All ETDs from UAB

Advisory Committee Chair

David Macrina

Advisory Committee Members

Harriet Cloud

Connie Kohler

Bonnie Spear

Scott Snyder

Document Type


Date of Award


Degree Name by School

Doctor of Philosophy (PhD) School of Education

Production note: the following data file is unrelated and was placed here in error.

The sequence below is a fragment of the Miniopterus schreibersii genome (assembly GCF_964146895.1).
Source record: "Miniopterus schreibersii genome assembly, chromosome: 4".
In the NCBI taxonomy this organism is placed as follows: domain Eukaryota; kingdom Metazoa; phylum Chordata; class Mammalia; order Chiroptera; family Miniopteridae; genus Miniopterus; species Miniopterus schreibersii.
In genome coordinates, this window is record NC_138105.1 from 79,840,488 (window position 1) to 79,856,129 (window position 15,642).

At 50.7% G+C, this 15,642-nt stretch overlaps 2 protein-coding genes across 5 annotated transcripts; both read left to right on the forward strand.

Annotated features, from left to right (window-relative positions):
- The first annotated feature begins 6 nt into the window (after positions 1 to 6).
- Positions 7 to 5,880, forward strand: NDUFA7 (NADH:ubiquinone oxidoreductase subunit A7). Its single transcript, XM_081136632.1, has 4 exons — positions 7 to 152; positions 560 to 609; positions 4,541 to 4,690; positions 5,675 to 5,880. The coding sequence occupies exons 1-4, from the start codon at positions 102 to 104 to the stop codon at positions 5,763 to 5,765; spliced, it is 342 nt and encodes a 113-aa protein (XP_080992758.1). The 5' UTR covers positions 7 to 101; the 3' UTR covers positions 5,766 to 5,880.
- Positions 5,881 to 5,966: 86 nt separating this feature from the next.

This study developed and validated the Youth-Directed Obesity Counseling Self-efficacy (Y-DOCS) Scale to evaluate the self-efficacy of registered dietitians (RDs) working with childhood overweight. The specific purpose of this study was to create an evaluation instrument that can measure the effectiveness of continuing education (CE) that provides behavioral counseling training. Two research questions guided this investigation into measuring the self-efficacy of RD’s: (a) Is the Y-DOCS scale for dietitians a reliable instrument for assessing self-efficacy among dietitians who receive training? (b) Is the Y-DOCS scale for dietitians a valid instrument for assessing self-efficacy among dietitians who receive training? The population for the study consisted of a convenience sample of 132 RDs who volunteered to take part in the survey. Analysis revealed the Y-DOCS Scale to be a reliable and valid scale. Reliability was measured by paired sample t-tests on individual items and the entire scale, and by Cronbach’s alpha. There was no significant difference in the total item scale and the pretest-posttest correlation of the scale was .939. Cronbach’s alpha was .963 (p < 0.01). Validity was determined by expert panel review, exploratory factor analysis (EFA), and iii ANOVA. EFA revealed a four-factor solution yielding a 19-item scale that accounted for 76% of the variance in scores. Comparison of reduced items with total item scores produced similar results with ANOVA. EFA using orthogonal rotation suggested a four-factor solution based on Kaiser criterion and scree plot. The four identified factors were external influences, client motivation, BMI-for-age, and counseling time (Factor 1: seven items, variance = 28%, alpha = .964; Factor 2: five items, variance = 18%, alpha = .957; Factor 3: four items, variance = 16%, alpha = .955; and Factor 4: three items, variance = 13%, alpha = .955). Each factor retained high inter-item correlation. Recommendations for use and future research are presented. Training should be designed to strengthen behavioral counseling skills by targeting the four factors identified. Future research might include confirmatory factor analysis with a sample of 500-1000 participants and validation with a different cohort of health care professionals such as physicians or nurse practitioners.

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